Colin Ortlepp (Scottish Coal Planning Director) and the Scottish Wildlife Trust (SWT) swapped hand shakes and smiles today as they welcomed a flock of sheep onto the Fife Earth Project, part of the restoration of the St Ninians open cast site in Fife. The restoration plan is possibly the biggest cover-up Scottish Coal has so far unveiled, involving not only a giant art project, but also a 3.4 million extension to the already 10-year-old site that will involve draining nearby 170ha Loch Fitty. SWT, it appears, can’t see the wood for the trees.
True to form for Scotland’s so-called environmental bodies, SWT are helping to polish Scottish Coal’s image by indulging them in their ridiculous Fife Earth project, and completely letting them get away with the environmental travesty that will be the extension to this mine.
In reference to these sheep which will help create new habitats, etc, etc, Alistair Whyte, Scottish Wildlife Trust’s Reserves Manager said: “We are very pleased to be involved in the restoration of the open-cast site at Kelty. When completed, this is going to be a spectacular place for visitors and wildlife, and it’s great to be able to play a part in the process.”
Given that the site isn’t being restored but instead massively extended, involving the destruction of a beautiful loch and hundreds more hectares of countryside, and at least 10 more years of negative impacts on communities such as Kingseat, what on earth is Alistair Whyte talking about? PR stunts and slimy handshakes are all it takes to win over Scotland’s “statutory consultees” it appears, the people who are supposed to ensure environmental and planning law is adhered to. Instead, these groups are merely apologists for big business and people like Colin Ortlepp.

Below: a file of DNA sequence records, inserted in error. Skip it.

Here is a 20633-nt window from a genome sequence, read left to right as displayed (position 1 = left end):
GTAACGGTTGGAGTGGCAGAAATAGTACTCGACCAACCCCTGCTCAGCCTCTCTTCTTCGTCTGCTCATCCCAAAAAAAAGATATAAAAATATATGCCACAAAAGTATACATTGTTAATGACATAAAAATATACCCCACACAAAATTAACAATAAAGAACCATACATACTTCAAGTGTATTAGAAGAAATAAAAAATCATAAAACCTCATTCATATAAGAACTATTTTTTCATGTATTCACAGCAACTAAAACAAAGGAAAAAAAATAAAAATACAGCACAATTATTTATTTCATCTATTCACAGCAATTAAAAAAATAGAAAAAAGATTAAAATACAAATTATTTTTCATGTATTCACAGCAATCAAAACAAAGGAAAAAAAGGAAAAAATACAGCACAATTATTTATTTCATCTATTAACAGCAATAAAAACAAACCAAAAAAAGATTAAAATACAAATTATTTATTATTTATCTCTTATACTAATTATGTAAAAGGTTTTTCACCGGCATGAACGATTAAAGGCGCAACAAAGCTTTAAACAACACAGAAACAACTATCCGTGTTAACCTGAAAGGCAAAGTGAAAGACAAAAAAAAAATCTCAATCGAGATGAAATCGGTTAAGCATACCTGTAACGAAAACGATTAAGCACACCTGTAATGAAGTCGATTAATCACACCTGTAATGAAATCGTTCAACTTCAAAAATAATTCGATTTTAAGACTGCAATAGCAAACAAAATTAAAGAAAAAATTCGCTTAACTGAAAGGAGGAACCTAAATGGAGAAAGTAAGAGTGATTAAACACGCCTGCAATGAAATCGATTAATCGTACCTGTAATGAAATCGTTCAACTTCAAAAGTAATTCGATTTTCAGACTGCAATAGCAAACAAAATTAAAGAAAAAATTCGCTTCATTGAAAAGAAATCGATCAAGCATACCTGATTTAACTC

Using dirty tactics also seen in Midlothian with the Airfield Farm application (resoundingly defeated by CAAOC), letters of support flooded in from Scottish Coal employees after many letters of objection were submitted to the plans by community members. Scottish Coal are once again dangling the carrot of jobs in front of Fife Council, which anyone living in an open cast area knows is rubbish. The stick, of course, is the fact that last time Fife Council listened to the community and rejected an open cast application, the government overturned the decision and ATH Resources sued them for £250,000.
There’s also been token support from the National Union of Mineworkers, who once again forget their class and community struggle credentials for the myths of “clean” open cast coal.
You can object to the St Ninians extension on the Fife Council website here, application reference 10/03505/EIA.
Link to Fife Today article here.privacy